Stella Creasy told parliament that “188 years later, we are still waiting” this afternoon as she introduced proposals to require wider reporting from organisations in relation to data on their gender pay gap.
Presenting her bill in the Commons this afternoon, the Labour backbencher highlighted that nine in ten women in the UK are working for a company in which women are on average paid less than their male counterparts.
The proposed law, put forward today with cross-party support, would lower the threshold for those organisations required to publish gender pay gap data from 250 employees to 100, alongside a number of other measures including:
- Allowing women to request data relating to a male colleague if they think there might be a gap.
- Requiring mandatory plans of action to fix any gender pay gap identified.
- Removing the time limit on women being able to claim back pay.
- Giving women back pension rights lost because of pay discrimination.
- Awarding damages for the emotional harm suffered as a result of discrimination.
- Making sure that current rules protecting women’s equal pay rights are retained after Brexit.
Creasy said: “You could be forgiven for thinking that we’ve been here before because women have been asking for equal pay since 1833. The first recorded instance was in Robert Owen’s Labour Exchange…
“188 years later, we are still waiting. Indeed, last year alone there were 30,000 equal pay claims made at tribunal. So, too, this year we’ve seen that the gender pay gap is actually increasing, not closing.
“That means that nine out of ten women in this country work in companies and organisations that pay them less on average than their male counterparts, even in 2020. And I want to start by just nailing that it is the fault of the women themselves.
“It’s not because they have kids or because they don’t ask for pay rises. The evidence is crystal clear. Absolutely, there is a pay penalty for having a kid…
“But that pay penalty was there before those children were born. And the evidence is also clear that women ask just as often for a pay rise, but men are four times more likely to receive it.
“The research shows that the impact of the gender pay gap comes from a mixture of things, including working for less productive companies, wanting to work part-time and good old fashioned discrimination. Even being a graduate doesn’t help as the pay gap begins early on in many women’s careers.”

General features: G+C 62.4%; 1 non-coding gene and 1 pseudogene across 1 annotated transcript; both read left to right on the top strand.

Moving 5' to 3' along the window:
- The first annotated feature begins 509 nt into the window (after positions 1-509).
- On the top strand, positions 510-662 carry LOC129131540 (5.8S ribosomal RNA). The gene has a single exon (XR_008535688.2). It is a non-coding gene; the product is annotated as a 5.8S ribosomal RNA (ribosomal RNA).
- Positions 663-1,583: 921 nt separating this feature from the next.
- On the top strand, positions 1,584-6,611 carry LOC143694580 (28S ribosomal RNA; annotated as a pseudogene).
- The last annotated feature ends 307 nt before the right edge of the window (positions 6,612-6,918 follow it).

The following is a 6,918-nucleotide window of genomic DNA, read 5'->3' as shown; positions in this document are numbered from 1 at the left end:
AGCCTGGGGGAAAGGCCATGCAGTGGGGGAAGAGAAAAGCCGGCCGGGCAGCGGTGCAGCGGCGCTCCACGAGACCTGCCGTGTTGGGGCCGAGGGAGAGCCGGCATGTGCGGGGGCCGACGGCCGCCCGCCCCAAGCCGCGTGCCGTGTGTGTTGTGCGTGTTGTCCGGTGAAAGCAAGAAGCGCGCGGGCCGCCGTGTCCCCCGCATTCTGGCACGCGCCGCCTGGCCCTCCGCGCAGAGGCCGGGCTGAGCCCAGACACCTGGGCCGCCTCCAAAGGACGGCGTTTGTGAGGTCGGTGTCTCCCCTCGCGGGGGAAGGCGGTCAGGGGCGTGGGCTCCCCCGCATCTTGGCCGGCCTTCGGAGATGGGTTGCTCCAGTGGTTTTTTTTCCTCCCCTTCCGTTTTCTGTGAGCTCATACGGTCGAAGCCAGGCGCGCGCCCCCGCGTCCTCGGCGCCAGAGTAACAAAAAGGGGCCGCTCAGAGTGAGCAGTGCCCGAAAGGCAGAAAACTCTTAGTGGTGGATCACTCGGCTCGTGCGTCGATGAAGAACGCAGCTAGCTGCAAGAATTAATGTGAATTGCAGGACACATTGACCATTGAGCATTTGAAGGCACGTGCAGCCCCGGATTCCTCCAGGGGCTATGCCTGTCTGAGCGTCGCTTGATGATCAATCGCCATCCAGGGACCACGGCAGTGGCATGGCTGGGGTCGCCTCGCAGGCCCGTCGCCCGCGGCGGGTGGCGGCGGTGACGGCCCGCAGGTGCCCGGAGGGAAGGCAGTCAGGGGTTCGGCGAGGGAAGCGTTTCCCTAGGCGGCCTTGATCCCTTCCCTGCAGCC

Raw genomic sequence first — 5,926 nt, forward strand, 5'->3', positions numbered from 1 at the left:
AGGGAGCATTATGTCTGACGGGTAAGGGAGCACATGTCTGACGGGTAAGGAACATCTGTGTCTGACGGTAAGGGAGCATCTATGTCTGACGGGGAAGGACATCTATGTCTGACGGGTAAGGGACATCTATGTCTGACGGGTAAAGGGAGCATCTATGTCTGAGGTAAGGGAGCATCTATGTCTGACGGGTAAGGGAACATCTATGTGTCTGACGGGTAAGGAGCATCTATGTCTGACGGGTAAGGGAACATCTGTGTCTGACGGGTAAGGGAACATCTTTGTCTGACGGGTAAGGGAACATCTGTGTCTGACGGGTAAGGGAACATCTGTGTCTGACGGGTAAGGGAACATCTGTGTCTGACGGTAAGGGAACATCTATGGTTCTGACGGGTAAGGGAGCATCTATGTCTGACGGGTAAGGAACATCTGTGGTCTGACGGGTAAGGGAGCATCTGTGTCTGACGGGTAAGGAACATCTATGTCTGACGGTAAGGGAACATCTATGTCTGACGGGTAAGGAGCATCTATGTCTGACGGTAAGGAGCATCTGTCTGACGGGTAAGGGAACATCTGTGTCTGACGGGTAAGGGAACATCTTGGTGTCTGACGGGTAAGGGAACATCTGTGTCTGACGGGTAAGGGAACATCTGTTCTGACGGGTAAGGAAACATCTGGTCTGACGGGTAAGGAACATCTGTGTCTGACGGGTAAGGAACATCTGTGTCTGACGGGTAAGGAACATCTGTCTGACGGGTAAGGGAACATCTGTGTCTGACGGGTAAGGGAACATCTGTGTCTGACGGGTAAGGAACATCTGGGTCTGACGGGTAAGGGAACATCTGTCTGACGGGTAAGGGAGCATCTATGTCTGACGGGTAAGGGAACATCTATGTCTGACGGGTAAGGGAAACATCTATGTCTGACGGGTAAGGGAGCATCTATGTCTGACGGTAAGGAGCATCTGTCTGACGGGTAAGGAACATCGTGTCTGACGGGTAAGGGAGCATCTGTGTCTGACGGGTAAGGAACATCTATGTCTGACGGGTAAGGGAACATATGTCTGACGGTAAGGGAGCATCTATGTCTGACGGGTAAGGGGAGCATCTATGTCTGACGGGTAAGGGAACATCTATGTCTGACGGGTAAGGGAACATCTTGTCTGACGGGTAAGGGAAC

The Labour MP for Walthamstow added: “While women first started asking about equal pay in 1883, they still don’t have it. We have started the conversation and now we need action.”
Creasy used her speech today to tell MPs that the coronavirus pandemic has shown why parliament needs to act now, pointing out that there are “more mums being made redundant and furloughed than their male counterparts” in the crisis.
The Government Equalities Office announced in March that it would not be taking action against employers that fail to submit their pay gap data due to the pandemic, effectively suspending the requirement for the year.
Shadow Women and Equalities Secretary Marsha de Cordova slammed the move as “negligent”, pointing out that coronavirus “thrives on inequality” and that such inequalities “amplify the impact of the pandemic”.
She said: “The pandemic has shown that women are more likely than men to take over caring duties, more likely to be made redundant and make up most of the workforce within the health and social care sector.”
Creasy’s bill follows campaigning by Pregnant Then Screwed earlier in this year, which saw the group take legal action against the government for discrimination against women in the self employment income support scheme.
Similar to the way in which women who take maternity leave face discrimination on mortgage applications, those with young children were disadvantaged by support being based on a calculation of profits over the past three years.
Any woman who took maternity leave in that period automatically received less support than their male counterparts, with the impact being particularly felt on single mums. The Chancellor’s new ‘job support scheme’ has the same flaw.
The last Labour government reduced the gender pay gap in the UK by 7.7%, whereas progress under the current Conservative government has seen a minimal decrease in the pay gap of only 2.4% since 2011.
The bill presented this afternoon was also backed by MPs Nadia Whittome, Caroline Noakes, Bell Ribeiro-Addy, Harriet Harman, Neil Gray, Christine Jardine, Caroline Lucas, Florence Eshalomi, Chris Bryant, Chris Evans and Anne McLaughlin.
The legislation passed its first reading in the Commons unopposed. As a ten-minute rule bill, it is unlikely to make further progress as this type of bill is not given priority in the parliamentary calendar.